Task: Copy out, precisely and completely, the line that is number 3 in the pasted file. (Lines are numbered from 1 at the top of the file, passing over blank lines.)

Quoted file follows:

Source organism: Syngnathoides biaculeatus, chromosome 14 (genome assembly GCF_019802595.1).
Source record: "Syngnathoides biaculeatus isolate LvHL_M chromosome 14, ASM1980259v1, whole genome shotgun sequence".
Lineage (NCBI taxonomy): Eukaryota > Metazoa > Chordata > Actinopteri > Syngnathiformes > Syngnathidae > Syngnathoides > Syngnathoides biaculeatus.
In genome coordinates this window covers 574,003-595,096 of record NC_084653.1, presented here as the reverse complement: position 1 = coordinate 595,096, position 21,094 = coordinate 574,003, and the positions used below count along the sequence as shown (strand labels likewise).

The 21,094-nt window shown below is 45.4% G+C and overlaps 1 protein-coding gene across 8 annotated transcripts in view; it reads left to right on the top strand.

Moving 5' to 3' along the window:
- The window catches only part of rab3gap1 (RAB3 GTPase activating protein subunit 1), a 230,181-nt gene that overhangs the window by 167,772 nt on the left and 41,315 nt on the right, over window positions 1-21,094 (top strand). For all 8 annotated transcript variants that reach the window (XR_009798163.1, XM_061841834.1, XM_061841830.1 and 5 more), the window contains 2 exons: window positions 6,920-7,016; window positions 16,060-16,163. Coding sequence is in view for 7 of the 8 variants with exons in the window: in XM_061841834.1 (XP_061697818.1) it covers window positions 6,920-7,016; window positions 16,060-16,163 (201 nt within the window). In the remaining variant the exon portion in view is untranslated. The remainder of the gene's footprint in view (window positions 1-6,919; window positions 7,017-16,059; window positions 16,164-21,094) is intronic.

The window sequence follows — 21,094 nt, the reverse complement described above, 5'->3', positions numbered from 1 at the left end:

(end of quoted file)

Lineage (NCBI taxonomy): Eukaryota > Metazoa > Chordata > Actinopteri > Syngnathiformes > Syngnathidae > Syngnathoides > Syngnathoides biaculeatus.